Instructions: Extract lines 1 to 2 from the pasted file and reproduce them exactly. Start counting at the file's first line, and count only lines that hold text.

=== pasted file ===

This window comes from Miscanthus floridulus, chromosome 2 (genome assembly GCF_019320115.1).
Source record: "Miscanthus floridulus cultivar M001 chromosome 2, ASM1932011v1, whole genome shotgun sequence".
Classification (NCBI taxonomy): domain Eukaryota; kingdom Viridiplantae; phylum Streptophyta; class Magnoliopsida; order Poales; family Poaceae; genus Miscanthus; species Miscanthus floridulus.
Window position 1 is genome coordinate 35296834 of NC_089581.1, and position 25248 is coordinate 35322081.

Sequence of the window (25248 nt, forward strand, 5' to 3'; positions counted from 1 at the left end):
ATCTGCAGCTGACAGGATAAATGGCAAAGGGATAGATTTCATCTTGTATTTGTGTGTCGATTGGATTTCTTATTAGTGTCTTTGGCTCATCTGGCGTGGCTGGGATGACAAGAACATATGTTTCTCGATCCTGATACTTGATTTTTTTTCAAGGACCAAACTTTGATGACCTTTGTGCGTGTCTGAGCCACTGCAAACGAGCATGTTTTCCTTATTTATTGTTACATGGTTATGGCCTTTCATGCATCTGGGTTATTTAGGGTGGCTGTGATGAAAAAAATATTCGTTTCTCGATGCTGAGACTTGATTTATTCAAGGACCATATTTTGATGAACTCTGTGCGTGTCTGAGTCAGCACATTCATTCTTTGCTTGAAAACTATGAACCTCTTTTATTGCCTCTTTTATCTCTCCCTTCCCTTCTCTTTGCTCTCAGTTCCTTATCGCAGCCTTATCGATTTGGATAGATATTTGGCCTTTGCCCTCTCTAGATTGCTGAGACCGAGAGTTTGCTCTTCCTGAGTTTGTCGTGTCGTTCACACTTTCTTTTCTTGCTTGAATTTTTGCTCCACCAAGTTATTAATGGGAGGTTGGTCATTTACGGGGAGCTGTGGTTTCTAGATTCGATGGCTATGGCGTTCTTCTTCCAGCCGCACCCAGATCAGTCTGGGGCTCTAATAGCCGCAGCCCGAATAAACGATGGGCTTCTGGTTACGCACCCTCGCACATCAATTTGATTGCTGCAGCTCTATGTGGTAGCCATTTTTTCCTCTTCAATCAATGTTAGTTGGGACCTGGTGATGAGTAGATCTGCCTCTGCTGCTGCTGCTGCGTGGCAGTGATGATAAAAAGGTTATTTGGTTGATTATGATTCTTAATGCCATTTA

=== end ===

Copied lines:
This window comes from Miscanthus floridulus, chromosome 2 (genome assembly GCF_019320115.1).
Source record: "Miscanthus floridulus cultivar M001 chromosome 2, ASM1932011v1, whole genome shotgun sequence".